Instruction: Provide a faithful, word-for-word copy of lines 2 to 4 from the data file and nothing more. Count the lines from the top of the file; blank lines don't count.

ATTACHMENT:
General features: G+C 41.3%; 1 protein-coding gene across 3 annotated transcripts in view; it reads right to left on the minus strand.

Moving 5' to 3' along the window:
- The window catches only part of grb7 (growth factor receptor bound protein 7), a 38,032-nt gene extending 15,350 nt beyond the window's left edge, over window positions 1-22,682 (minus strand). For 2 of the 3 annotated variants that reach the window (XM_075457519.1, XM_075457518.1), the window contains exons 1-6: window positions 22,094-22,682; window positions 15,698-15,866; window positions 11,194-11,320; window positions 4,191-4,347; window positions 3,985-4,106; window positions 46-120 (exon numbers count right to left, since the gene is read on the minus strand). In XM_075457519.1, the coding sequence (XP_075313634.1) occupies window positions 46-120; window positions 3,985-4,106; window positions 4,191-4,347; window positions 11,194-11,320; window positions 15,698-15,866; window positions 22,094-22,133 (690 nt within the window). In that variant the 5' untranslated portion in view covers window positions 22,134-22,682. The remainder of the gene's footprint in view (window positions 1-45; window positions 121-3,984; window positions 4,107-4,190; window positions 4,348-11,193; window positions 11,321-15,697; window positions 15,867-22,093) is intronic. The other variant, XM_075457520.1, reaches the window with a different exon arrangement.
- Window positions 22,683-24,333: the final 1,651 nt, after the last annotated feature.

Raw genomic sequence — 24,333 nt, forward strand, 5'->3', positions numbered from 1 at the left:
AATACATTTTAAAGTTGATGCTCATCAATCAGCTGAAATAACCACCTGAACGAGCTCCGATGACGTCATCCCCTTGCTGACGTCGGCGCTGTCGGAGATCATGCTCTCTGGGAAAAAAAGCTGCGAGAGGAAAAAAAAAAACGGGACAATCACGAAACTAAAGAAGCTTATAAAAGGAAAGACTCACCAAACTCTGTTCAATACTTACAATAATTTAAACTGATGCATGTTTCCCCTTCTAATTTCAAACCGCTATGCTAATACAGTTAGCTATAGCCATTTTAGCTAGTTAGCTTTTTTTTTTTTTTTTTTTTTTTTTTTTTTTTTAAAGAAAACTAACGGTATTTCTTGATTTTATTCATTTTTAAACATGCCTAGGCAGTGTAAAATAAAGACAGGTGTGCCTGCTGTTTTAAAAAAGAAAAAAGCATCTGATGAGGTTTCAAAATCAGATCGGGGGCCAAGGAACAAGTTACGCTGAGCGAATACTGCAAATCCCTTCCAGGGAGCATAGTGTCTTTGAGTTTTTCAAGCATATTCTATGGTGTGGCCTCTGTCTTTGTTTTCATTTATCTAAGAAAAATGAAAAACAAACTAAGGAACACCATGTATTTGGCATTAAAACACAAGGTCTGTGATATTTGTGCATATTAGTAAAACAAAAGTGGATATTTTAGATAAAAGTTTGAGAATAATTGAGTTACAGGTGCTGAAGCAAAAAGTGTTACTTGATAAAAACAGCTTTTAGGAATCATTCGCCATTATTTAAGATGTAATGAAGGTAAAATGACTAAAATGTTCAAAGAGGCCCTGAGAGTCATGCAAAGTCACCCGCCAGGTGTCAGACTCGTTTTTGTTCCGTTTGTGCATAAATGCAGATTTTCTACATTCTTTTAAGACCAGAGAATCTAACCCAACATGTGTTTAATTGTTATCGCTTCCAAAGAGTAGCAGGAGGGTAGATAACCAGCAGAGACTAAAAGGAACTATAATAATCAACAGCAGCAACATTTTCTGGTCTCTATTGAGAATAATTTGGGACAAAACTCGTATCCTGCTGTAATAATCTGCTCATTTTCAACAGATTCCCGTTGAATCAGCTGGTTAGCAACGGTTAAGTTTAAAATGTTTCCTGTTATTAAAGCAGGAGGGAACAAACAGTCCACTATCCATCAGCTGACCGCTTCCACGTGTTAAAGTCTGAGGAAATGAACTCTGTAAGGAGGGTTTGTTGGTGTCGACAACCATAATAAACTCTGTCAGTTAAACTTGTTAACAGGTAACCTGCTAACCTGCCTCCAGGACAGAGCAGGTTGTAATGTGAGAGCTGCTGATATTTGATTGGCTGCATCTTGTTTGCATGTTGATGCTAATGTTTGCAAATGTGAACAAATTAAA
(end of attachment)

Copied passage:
Moving 5' to 3' along the window:
- The window catches only part of grb7 (growth factor receptor bound protein 7), a 38,032-nt gene extending 15,350 nt beyond the window's left edge, over window positions 1-22,682 (minus strand). For 2 of the 3 annotated variants that reach the window (XM_075457519.1, XM_075457518.1), the window contains exons 1-6: window positions 22,094-22,682; window positions 15,698-15,866; window positions 11,194-11,320; window positions 4,191-4,347; window positions 3,985-4,106; window positions 46-120 (exon numbers count right to left, since the gene is read on the minus strand). In XM_075457519.1, the coding sequence (XP_075313634.1) occupies window positions 46-120; window positions 3,985-4,106; window positions 4,191-4,347; window positions 11,194-11,320; window positions 15,698-15,866; window positions 22,094-22,133 (690 nt within the window). In that variant the 5' untranslated portion in view covers window positions 22,134-22,682. The remainder of the gene's footprint in view (window positions 1-45; window positions 121-3,984; window positions 4,107-4,190; window positions 4,348-11,193; window positions 11,321-15,697; window positions 15,867-22,093) is intronic. The other variant, XM_075457520.1, reaches the window with a different exon arrangement.
- Window positions 22,683-24,333: the final 1,651 nt, after the last annotated feature.